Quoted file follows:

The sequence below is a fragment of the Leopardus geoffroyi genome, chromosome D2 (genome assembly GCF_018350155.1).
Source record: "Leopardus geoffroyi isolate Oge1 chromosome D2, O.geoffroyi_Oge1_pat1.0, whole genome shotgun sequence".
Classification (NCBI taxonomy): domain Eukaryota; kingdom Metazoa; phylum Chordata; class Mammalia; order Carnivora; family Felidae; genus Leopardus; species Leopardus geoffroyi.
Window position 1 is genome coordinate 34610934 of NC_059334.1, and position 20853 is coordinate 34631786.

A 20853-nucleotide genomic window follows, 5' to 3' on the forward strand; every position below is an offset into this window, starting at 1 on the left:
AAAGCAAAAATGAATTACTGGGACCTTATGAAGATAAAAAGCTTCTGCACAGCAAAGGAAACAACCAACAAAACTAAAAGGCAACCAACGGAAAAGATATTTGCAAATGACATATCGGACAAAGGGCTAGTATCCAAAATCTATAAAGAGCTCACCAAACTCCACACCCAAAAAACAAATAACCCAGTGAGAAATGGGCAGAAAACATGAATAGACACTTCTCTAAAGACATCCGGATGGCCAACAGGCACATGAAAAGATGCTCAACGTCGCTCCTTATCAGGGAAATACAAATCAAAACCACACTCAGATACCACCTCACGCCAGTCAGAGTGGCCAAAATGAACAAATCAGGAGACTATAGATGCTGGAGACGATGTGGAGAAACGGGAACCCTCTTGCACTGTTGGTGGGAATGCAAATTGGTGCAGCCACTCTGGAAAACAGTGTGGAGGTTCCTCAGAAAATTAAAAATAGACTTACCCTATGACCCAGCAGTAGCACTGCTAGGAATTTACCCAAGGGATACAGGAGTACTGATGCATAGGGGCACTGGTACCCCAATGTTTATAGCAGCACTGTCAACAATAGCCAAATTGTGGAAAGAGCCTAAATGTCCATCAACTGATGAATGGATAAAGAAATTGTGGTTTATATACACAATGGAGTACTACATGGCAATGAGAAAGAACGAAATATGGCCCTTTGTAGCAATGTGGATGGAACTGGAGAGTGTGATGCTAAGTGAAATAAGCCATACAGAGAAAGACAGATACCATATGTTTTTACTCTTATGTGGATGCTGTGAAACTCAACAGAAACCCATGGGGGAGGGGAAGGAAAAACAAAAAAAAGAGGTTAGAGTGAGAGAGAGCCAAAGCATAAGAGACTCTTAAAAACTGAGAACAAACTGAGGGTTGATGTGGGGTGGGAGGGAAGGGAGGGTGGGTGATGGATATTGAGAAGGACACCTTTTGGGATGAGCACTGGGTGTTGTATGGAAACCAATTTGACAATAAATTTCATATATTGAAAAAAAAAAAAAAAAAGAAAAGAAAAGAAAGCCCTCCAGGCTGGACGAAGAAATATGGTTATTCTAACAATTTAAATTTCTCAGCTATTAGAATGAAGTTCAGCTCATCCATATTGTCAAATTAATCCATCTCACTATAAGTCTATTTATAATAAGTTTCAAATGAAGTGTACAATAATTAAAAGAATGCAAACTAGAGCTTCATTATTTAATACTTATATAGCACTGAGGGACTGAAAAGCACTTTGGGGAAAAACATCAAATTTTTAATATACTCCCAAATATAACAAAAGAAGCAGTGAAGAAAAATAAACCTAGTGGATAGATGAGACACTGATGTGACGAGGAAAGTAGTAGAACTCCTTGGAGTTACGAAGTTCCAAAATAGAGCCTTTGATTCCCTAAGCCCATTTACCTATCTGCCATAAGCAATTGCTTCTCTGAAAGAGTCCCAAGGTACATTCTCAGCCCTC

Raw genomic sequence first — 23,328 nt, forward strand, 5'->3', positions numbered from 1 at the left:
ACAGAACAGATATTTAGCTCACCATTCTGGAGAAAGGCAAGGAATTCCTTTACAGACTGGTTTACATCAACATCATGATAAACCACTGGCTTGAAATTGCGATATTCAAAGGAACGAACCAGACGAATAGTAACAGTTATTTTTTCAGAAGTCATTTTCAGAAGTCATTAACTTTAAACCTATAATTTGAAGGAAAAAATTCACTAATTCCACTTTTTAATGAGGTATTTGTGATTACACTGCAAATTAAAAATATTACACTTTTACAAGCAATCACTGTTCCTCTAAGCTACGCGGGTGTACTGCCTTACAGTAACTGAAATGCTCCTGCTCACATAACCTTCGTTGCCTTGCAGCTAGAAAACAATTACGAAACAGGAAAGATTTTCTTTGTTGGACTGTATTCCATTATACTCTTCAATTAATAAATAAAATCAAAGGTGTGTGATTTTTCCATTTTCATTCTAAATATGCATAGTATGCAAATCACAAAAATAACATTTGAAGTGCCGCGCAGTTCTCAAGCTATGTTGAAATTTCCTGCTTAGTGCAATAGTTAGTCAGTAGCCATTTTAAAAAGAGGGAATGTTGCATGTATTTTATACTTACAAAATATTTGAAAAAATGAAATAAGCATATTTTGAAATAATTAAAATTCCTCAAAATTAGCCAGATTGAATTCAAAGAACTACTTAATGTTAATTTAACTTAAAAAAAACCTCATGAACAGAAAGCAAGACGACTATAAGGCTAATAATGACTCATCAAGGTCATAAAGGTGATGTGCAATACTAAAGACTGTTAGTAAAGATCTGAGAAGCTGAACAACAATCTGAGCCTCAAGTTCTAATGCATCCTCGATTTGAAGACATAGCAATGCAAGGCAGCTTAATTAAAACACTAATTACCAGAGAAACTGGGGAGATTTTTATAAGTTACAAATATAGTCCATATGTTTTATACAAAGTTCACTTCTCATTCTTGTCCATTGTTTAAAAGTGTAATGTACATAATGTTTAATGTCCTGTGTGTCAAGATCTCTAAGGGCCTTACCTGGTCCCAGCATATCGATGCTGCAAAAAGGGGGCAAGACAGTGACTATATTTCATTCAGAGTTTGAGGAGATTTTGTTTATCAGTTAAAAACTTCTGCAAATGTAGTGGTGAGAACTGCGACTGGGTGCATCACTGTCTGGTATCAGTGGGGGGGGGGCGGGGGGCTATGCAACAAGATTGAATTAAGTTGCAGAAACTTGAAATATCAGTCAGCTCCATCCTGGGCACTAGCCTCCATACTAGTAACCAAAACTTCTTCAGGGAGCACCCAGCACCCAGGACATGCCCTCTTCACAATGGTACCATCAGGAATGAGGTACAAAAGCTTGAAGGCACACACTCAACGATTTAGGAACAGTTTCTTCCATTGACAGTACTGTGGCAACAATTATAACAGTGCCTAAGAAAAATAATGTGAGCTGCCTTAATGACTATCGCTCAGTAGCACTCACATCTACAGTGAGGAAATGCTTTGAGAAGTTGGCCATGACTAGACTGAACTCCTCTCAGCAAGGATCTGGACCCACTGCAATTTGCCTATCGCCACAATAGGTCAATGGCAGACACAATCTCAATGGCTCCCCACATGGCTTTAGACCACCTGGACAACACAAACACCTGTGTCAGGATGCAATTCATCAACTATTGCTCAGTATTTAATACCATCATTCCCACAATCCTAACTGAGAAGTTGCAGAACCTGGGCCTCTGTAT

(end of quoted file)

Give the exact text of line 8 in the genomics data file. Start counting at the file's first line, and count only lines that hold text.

ACAGAACAGATATTTAGCTCACCATTCTGGAGAAAGGCAAGGAATTCCTTTACAGACTGGTTTACATCAACATCATGATAAACCACTGGCTTGAAATTGCGATATTCAAAGGAACGAACCAGACGAATAGTAACAGTTATTTTTTCAGAAGTCATTTTCAGAAGTCATTAACTTTAAACCTATAATTTGAAGGAAAAAATTCACTAATTCCACTTTTTAATGAGGTATTTGTGATTACACTGCAAATTAAAAATATTACACTTTTACAAGCAATCACTGTTCCTCTAAGCTACGCGGGTGTACTGCCTTACAGTAACTGAAATGCTCCTGCTCACATAACCTTCGTTGCCTTGCAGCTAGAAAACAATTACGAAACAGGAAAGATTTTCTTTGTTGGACTGTATTCCATTATACTCTTCAATTAATAAATAAAATCAAAGGTGTGTGATTTTTCCATTTTCATTCTAAATATGCATAGTATGCAAATCACAAAAATAACATTTGAAGTGCCGCGCAGTTCTCAAGCTATGTTGAAATTTCCTGCTTAGTGCAATAGTTAGTCAGTAGCCATTTTAAAAAGAGGGAATGTTGCATGTATTTTATACTTACAAAATATTTGAAAAAATGAAATAAGCATATTTTGAAATAATTAAAATTCCTCAAAATTAGCCAGATTGAATTCAAAGAACTACTTAATGTTAATTTAACTTAAAAAAAACCTCATGAACAGAAAGCAAGACGACTATAAGGCTAATAATGACTCATCAAGGTCATAAAGGTGATGTGCAATACTAAAGACTGTTAGTAAAGATCTGAGAAGCTGAACAACAATCTGAGCCTCAAGTTCTAATGCATCCTCGATTTGAAGACATAGCAATGCAAGGCAGCTTAATTAAAACACTAATTACCAGAGAAACTGGGGAGATTTTTATAAGTTACAAATATAGTCCATATGTTTTATACAAAGTTCACTTCTCATTCTTGTCCATTGTTTAAAAGTGTAATGTACATAATGTTTAATGTCCTGTGTGTCAAGATCTCTAAGGGCCTTACCTGGTCCCAGCATATCGATGCTGCAAAAAGGGGGCAAGACAGTGACTATATTTCATTCAGAGTTTGAGGAGATTTTGTTTATCAGTTAAAAACTTCTGCAAATGTAGTGGTGAGAACTGCGACTGGGTGCATCACTGTCTGGTATCAGTGGGGGGGGGGCGGGGGGCTATGCAACAAGATTGAATTAAGTTGCAGAAACTTGAAATATCAGTCAGCTCCATCCTGGGCACTAGCCTCCATACTAGTAACCAAAACTTCTTCAGGGAGCACCCAGCACCCAGGACATGCCCTCTTCACAATGGTACCATCAGGAATGAGGTACAAAAGCTTGAAGGCACACACTCAACGATTTAGGAACAGTTTCTTCCATTGACAGTACTGTGGCAACAATTATAACAGTGCCTAAGAAAAATAATGTGAGCTGCCTTAATGACTATCGCTCAGTAGCACTCACATCTACAGTGAGGAAATGCTTTGAGAAGTTGGCCATGACTAGACTGAACTCCTCTCAGCAAGGATCTGGACCCACTGCAATTTGCCTATCGCCACAATAGGTCAATGGCAGACACAATCTCAATGGCTCCCCACATGGCTTTAGACCACCTGGACAACACAAACACCTGTGTCAGGATGCAATTCATCAACTATTGCTCAGTATTTAATACCATCATTCCCACAATCCTAACTGAGAAGTTGCAGAACCTGGGCCTCTGTAT